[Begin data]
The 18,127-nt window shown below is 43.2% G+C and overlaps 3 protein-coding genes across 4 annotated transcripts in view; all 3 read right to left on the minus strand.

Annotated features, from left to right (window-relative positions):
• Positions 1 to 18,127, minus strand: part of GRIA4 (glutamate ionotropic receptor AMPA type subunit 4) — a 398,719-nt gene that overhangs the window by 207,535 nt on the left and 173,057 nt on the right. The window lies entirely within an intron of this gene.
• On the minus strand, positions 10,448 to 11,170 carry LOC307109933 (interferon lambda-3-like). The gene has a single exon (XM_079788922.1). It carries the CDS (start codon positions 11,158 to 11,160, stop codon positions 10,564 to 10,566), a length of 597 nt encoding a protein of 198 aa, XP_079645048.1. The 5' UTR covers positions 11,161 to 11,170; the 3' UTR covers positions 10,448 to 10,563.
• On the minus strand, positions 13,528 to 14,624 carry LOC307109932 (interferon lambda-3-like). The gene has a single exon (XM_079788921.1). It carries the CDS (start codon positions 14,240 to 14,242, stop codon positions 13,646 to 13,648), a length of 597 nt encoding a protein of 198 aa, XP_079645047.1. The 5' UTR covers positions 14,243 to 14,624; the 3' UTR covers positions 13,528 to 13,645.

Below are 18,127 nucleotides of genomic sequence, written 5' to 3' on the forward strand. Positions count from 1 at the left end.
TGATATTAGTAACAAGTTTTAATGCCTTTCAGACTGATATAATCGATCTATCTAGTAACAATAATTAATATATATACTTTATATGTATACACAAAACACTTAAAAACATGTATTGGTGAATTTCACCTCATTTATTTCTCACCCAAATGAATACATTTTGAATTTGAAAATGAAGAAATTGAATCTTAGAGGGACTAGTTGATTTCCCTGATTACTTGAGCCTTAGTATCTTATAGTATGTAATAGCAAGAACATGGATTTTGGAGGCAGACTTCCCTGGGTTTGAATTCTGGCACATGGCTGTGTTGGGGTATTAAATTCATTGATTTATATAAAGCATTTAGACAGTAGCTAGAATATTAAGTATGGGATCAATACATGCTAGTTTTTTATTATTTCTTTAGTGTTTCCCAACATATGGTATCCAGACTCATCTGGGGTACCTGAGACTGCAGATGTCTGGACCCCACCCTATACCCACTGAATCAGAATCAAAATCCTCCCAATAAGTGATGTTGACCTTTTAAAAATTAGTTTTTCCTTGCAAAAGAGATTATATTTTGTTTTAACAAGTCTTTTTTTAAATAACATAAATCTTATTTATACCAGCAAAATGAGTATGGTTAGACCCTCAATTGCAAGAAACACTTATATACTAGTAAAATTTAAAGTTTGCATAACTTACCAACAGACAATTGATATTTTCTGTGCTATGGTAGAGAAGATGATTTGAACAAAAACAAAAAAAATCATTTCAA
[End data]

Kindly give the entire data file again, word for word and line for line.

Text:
The 18,127-nt window shown below is 43.2% G+C and overlaps 3 protein-coding genes across 4 annotated transcripts in view; all 3 read right to left on the minus strand.

Annotated features, from left to right (window-relative positions):
• Positions 1 to 18,127, minus strand: part of GRIA4 (glutamate ionotropic receptor AMPA type subunit 4) — a 398,719-nt gene that overhangs the window by 207,535 nt on the left and 173,057 nt on the right. The window lies entirely within an intron of this gene.
• On the minus strand, positions 10,448 to 11,170 carry LOC307109933 (interferon lambda-3-like). The gene has a single exon (XM_079788922.1). It carries the CDS (start codon positions 11,158 to 11,160, stop codon positions 10,564 to 10,566), a length of 597 nt encoding a protein of 198 aa, XP_079645048.1. The 5' UTR covers positions 11,161 to 11,170; the 3' UTR covers positions 10,448 to 10,563.
• On the minus strand, positions 13,528 to 14,624 carry LOC307109932 (interferon lambda-3-like). The gene has a single exon (XM_079788921.1). It carries the CDS (start codon positions 14,240 to 14,242, stop codon positions 13,646 to 13,648), a length of 597 nt encoding a protein of 198 aa, XP_079645047.1. The 5' UTR covers positions 14,243 to 14,624; the 3' UTR covers positions 13,528 to 13,645.

Below are 18,127 nucleotides of genomic sequence, written 5' to 3' on the forward strand. Positions count from 1 at the left end.
TGATATTAGTAACAAGTTTTAATGCCTTTCAGACTGATATAATCGATCTATCTAGTAACAATAATTAATATATATACTTTATATGTATACACAAAACACTTAAAAACATGTATTGGTGAATTTCACCTCATTTATTTCTCACCCAAATGAATACATTTTGAATTTGAAAATGAAGAAATTGAATCTTAGAGGGACTAGTTGATTTCCCTGATTACTTGAGCCTTAGTATCTTATAGTATGTAATAGCAAGAACATGGATTTTGGAGGCAGACTTCCCTGGGTTTGAATTCTGGCACATGGCTGTGTTGGGGTATTAAATTCATTGATTTATATAAAGCATTTAGACAGTAGCTAGAATATTAAGTATGGGATCAATACATGCTAGTTTTTTATTATTTCTTTAGTGTTTCCCAACATATGGTATCCAGACTCATCTGGGGTACCTGAGACTGCAGATGTCTGGACCCCACCCTATACCCACTGAATCAGAATCAAAATCCTCCCAATAAGTGATGTTGACCTTTTAAAAATTAGTTTTTCCTTGCAAAAGAGATTATATTTTGTTTTAACAAGTCTTTTTTTAAATAACATAAATCTTATTTATACCAGCAAAATGAGTATGGTTAGACCCTCAATTGCAAGAAACACTTATATACTAGTAAAATTTAAAGTTTGCATAACTTACCAACAGACAATTGATATTTTCTGTGCTATGGTAGAGAAGATGATTTGAACAAAAACAAAAAAAATCATTTCAA